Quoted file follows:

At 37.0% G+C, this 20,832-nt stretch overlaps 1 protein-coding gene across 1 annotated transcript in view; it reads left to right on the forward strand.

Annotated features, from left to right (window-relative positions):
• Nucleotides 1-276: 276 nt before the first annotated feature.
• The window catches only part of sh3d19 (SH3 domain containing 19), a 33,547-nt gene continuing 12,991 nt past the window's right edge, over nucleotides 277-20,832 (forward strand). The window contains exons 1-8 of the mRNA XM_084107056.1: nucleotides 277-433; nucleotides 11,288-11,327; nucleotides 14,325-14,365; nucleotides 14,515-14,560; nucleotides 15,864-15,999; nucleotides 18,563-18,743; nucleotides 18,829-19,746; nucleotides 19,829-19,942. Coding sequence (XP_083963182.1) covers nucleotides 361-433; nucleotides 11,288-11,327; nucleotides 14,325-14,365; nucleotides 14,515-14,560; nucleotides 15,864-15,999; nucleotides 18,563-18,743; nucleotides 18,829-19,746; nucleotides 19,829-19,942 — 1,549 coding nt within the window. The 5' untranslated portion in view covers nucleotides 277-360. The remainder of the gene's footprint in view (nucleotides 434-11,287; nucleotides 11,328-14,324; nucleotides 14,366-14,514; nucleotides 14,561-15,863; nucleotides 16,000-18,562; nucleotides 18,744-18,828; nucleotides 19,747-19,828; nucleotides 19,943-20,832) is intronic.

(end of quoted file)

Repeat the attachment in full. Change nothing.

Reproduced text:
At 37.0% G+C, this 20,832-nt stretch overlaps 1 protein-coding gene across 1 annotated transcript in view; it reads left to right on the forward strand.

Annotated features, from left to right (window-relative positions):
• Nucleotides 1-276: 276 nt before the first annotated feature.
• The window catches only part of sh3d19 (SH3 domain containing 19), a 33,547-nt gene continuing 12,991 nt past the window's right edge, over nucleotides 277-20,832 (forward strand). The window contains exons 1-8 of the mRNA XM_084107056.1: nucleotides 277-433; nucleotides 11,288-11,327; nucleotides 14,325-14,365; nucleotides 14,515-14,560; nucleotides 15,864-15,999; nucleotides 18,563-18,743; nucleotides 18,829-19,746; nucleotides 19,829-19,942. Coding sequence (XP_083963182.1) covers nucleotides 361-433; nucleotides 11,288-11,327; nucleotides 14,325-14,365; nucleotides 14,515-14,560; nucleotides 15,864-15,999; nucleotides 18,563-18,743; nucleotides 18,829-19,746; nucleotides 19,829-19,942 — 1,549 coding nt within the window. The 5' untranslated portion in view covers nucleotides 277-360. The remainder of the gene's footprint in view (nucleotides 434-11,287; nucleotides 11,328-14,324; nucleotides 14,366-14,514; nucleotides 14,561-15,863; nucleotides 16,000-18,562; nucleotides 18,744-18,828; nucleotides 19,747-19,828; nucleotides 19,943-20,832) is intronic.